Strokes Linked to Chiropractic Treatment
WebMD News Archive
Feb. 8, 2002 -- Can a common chiropractic adjustment kill? An ongoing study presented at a meeting of stroke experts says it could, but the level of risk to patients remains unclear.
The study is taking place in Canada against the backdrop of lawsuits contending that chiropractic adjustments caused the deaths of two women. At the center of the storm is study leader John W. Norris, MD, professor of neurology and director of the University of Toronto's stroke research unit.
"Quite a number of strokes are associated with chiropractic manipulations," Norris tells WebMD. "It's not generally known by patients or doctors or chiropractors how common it is."
Norris did not set out to study chiropractic medicine. His research team became interested in trying to find out how often relatively young people suffer strokes -- and why. They began to collect stroke data from every Canadian province. The study is still ongoing.
The data collected so far show that one of the leading causes of stroke before age 45 is something called dissection of the cervical artery. That's when one of the two arteries that wind through the back of the neck to the brain gets twisted too much. The lining of the artery bleeds and forms a blood clot. This clot can easily enter the brain and cause a fatal stroke.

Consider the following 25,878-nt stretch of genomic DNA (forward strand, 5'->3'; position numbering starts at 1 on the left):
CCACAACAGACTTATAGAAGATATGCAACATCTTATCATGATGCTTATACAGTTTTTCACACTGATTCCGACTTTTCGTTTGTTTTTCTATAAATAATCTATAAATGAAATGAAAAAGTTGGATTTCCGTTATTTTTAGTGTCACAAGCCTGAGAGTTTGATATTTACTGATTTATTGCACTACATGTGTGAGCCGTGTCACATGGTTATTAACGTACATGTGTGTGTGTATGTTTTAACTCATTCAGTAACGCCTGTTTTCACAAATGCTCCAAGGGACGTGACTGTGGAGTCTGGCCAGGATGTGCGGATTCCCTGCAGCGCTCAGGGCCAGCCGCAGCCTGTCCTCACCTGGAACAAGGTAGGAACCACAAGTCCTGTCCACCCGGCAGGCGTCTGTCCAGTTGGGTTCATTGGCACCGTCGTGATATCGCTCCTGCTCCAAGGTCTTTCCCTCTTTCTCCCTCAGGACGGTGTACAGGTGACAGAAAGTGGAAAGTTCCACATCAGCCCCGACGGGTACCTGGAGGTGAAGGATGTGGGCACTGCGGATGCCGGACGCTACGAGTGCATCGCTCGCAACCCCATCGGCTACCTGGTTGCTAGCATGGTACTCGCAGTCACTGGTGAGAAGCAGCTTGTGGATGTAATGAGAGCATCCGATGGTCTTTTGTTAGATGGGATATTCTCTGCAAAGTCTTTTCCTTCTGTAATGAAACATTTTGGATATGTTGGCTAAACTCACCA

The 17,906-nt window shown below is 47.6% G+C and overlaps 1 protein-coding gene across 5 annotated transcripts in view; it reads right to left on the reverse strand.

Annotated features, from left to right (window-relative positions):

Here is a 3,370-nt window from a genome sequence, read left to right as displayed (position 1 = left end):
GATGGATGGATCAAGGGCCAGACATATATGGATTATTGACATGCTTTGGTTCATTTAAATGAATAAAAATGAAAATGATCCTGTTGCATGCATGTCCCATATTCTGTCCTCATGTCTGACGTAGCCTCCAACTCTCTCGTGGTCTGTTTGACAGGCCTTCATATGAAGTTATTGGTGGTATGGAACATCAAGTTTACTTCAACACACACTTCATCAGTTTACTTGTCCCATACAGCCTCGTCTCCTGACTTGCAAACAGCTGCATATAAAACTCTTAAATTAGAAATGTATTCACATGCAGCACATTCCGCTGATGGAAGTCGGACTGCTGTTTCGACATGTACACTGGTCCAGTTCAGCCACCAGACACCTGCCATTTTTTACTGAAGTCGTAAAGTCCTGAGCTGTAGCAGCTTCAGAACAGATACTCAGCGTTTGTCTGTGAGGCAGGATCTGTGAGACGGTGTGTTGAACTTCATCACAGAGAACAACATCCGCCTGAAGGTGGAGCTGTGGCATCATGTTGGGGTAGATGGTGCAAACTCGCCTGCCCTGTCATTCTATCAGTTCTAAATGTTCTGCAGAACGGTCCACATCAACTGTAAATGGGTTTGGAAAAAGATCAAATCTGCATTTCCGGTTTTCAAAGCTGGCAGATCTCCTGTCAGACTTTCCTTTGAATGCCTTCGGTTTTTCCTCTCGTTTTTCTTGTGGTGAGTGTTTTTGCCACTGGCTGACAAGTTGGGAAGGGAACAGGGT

Doctors used to think this was a very rare event -- but now that they know to look for it, they are finding it is a more common than they had thought. What's striking about Norris's study is that one in four people who died from stroke after cervical dissection -- 42 out of 173 cases -- had recently seen a chiropractor. A common chiropractic manipulation is to "crack" the neck with an abrupt twist.
"God did not mean for you to twist the neck like that. The artery is stretched beyond its capacity," Norris says. "We think 100 patients per year in Canada alone have chiropractic-associated cervical dissections -- and there must be 1,000 a year in the U.S.," Norris says.
Not so, says neurologist and chiropractor Scott Haldeman, DC, PhD, MD. Haldeman is clinical professor of neurology at the University of California, Irvine. He's also adjunct professor at Southern California University for Health Sciences (formerly Los Angeles Chiropractic College).
Haldeman has analyzed the Norris team's data and says that the researchers have jumped to a conclusion.
"Where the incorrect jump is made is that if someone has a chiropractic manipulation and then has a stroke, they say that the manipulation caused stroke," Haldeman tells WebMD. "They don't ask what the patient was like before he went to the chiropractors office. A substantial number of them probably went to the chiropractor because their stroke already was evolving. This type of stroke starts off as neck pain and headaches -- a main reason people go to a chiropractor."